Of the 12 players chosen for the Australia Test team of the 20th century, eight went to state schools: Bill Ponsford (Alfred Crescent School); Arthur Morris (Newcastle Boys High and Canterbury Boys High); Don Bradman (Bowral Public School); Neil Harvey (Falconer St School); Keith Miller (Melbourne High); Ian Healy (Brisbane State High); Dennis Lillee (Belmont High); and Allan Border (North Sydney Boys High). Two went to private schools: Greg Chappell (Prince Alfred College); and Ray Lindwall (Marist Brothers, Darlinghurst). The remaining two players went to both state and private, the rogue legspinners Shane Warne (Hampton High and Mentone Grammar) and Bill O'Reilly (Goulburn High and St Patrick's College, Goulburn). Of the 12, only Warne did not play regular club cricket against adults in his final years in school.
If we analyse Australia's team in the first Ashes Test 12 years ago, when they put one of their best ever teams on the field, it's an almost identical story. Eight of the 11 went to state schools: Michael Slater (Wagga Wagga High); Ricky Ponting (Brooks Senior High); Mark and Steve Waugh (East Hills Boys High); Damien Martyn (Girrawheen Senior High); Adam Gilchrist (Kadina High); Brett Lee (Oak Flats High); and Glenn McGrath (Narromine High). Two went to private Catholic schools: Jason Gillespie (Cabra Dominican College); and Matthew Hayden (Marist College, Ashgrove). Shane Warne went to both state and private schools, as mentioned, and once again was the outlier, being the only one in the team who did not play regular club cricket against adults in his final years at school.
In 1998, fast bowler Matthew Nicholson was picked to play against England in the Boxing Day Test match. A former student at Knox Grammar, Nicholson was the last graduate of Sydney's elite private schools to make it to Test cricket before Cowan and Bird were selected. He is now the director of cricket at Newington College.
Nicholson doesn't feel that attending a private school held back his development: "I don't think so. I captained my side and was able to develop in other ways. I learnt how to be a leader and learnt about myself, and I was still able to play for my grade side, Gordon, for eight weeks in the school holidays."
Nicholson makes a valid point that in private schools, boys have to juggle a range of activities that might put them behind cricket-obsessed boys in state schools: "A lot of our boys are pulled in different directions - school commitments, drama, music and academic. For many of them cricket is a small part of their life, for other boys it can be almost everything; all they do is hit balls."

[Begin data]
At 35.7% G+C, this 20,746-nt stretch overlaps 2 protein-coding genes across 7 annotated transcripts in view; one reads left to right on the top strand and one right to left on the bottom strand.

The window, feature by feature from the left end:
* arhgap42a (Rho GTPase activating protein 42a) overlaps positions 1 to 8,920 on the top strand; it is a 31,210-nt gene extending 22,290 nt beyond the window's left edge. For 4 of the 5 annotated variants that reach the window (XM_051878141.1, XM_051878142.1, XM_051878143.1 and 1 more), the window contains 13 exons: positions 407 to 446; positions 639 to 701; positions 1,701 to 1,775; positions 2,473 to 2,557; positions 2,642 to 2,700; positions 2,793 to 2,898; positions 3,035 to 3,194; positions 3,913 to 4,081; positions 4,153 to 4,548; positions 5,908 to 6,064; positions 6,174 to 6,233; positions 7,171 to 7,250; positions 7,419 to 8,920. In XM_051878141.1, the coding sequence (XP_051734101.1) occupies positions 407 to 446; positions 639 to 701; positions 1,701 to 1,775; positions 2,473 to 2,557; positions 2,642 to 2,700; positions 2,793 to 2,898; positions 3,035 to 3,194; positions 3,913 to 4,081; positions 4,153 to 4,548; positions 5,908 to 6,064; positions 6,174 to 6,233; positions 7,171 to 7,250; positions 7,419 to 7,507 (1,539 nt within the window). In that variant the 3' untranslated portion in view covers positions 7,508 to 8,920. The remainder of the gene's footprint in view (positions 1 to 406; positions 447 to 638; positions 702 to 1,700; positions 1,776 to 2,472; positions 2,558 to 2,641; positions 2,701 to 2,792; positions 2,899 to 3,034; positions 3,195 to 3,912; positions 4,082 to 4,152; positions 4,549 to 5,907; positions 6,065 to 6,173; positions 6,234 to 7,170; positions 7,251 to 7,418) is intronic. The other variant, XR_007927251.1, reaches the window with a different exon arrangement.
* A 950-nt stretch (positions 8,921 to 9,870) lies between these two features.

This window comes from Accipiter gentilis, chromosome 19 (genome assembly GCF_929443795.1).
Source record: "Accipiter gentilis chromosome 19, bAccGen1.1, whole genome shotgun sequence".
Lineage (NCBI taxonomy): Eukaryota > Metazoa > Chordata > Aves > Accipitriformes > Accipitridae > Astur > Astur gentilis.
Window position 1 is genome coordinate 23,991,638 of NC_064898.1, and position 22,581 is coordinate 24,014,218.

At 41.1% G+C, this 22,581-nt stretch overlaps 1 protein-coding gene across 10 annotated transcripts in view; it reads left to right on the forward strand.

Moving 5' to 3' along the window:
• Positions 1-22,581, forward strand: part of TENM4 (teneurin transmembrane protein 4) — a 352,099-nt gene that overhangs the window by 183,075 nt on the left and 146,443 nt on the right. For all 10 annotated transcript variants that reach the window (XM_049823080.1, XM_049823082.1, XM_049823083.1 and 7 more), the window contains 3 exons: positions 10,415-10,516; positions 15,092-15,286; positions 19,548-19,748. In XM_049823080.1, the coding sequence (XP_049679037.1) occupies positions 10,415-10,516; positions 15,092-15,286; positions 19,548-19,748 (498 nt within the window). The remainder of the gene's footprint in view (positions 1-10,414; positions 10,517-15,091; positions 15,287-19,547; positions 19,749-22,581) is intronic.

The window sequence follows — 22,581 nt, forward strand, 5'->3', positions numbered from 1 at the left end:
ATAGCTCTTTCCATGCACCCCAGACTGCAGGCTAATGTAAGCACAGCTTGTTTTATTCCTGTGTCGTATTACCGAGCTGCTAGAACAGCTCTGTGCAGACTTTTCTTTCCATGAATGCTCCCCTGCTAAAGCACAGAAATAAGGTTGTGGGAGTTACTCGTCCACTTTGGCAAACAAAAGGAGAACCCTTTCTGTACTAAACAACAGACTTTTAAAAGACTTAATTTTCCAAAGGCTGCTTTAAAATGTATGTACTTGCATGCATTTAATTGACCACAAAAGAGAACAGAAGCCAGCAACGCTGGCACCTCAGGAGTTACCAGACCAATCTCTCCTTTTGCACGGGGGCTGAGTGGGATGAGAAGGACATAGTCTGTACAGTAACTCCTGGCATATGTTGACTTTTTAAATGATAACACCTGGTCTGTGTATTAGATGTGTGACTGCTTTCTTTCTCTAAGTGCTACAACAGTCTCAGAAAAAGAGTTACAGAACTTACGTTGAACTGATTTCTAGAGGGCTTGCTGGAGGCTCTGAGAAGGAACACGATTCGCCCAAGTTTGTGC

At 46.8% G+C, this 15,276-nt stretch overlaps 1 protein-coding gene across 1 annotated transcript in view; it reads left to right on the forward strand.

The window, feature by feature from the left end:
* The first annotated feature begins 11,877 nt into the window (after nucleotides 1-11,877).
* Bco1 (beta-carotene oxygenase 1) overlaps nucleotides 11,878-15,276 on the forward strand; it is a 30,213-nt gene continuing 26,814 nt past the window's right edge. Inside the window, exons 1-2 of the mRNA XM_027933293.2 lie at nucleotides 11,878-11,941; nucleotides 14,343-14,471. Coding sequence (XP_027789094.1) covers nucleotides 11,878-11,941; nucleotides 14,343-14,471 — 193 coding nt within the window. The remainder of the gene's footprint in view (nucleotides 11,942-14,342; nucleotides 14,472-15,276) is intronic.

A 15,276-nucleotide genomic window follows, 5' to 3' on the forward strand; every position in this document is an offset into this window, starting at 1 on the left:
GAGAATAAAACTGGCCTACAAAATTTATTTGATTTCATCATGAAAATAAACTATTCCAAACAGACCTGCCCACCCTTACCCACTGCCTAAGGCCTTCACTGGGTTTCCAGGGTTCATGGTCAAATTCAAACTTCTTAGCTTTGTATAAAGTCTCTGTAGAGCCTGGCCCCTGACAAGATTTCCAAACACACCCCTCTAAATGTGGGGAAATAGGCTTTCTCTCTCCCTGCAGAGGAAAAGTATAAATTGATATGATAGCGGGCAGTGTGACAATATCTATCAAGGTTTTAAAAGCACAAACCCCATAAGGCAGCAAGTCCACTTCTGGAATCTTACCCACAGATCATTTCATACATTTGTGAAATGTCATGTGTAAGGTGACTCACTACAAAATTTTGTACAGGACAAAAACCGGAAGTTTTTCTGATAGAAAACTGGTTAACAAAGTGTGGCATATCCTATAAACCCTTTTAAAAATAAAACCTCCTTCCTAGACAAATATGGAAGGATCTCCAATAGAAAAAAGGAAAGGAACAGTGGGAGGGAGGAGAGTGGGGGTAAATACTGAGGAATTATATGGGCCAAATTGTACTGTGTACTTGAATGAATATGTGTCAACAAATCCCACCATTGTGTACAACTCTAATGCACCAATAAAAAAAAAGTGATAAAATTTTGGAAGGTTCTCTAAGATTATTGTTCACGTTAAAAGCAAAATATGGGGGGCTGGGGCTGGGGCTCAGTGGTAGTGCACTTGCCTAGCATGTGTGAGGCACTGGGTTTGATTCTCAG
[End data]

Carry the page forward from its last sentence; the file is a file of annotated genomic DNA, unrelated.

You can't imagine a 16-year-old Michael Clarke having to miss a net session to rehearse for The Mikado, or make sure he did his euphonium practice. Clarke went to a sports high school and his parents ran an indoor cricket centre. He had the time, the inclination and the facilities to hit balls for hours on end.
If neuroscientists like Daniel Levitin are right when they say that it takes 10,000 hours of practice to master any skill, then Clarke had a big advantage over his private school contemporaries. Private school students in Sydney often spend hours commuting to and from school. State school students and private school boys in smaller cities can spend more time in the nets and less time stuck on the bus in traffic.
In an interesting aside, in England it is an advantage to go to a private school. Writing in History Today, former English Test cricketer Ed Smith points out that having a private school background is an advantage in England: "Simply, if you want to play for England, first attend a private school."
Smith claims over two-thirds of England's 2012 team were privately educated, an extraordinary figure when you consider around 7% of English children go to private schools. In Australia, it's a different tale. Around 35% of Australian children go to private schools, or five times the number in England, and yet the majority of our Test team continues to come from the state-school system.
So what are the lessons from all of this? Should private schools in Sydney look at the Perth and Brisbane models? Should they be more willing to release their best players to play grade cricket?
Nicholson says the most important thing is the development of the boys: "If they feel like they are being held back, then we should let them go."
Maybe the private schools should be asked to move their first XI cricket to Wednesdays or Sundays so all the boys get a chance to play against men from an early age on. But there's little chance of that happening. In elite private schools, tradition is everything.
As one coach told me, "We had enough troubles changing the start time by half an hour, let alone changing the days!"
Steve Cannane is presenter of The Drum on ABC News 24 and author of First Tests: Great Australian Cricketers and the Backyards That Made Them. This article was originally published in ABC's The Drum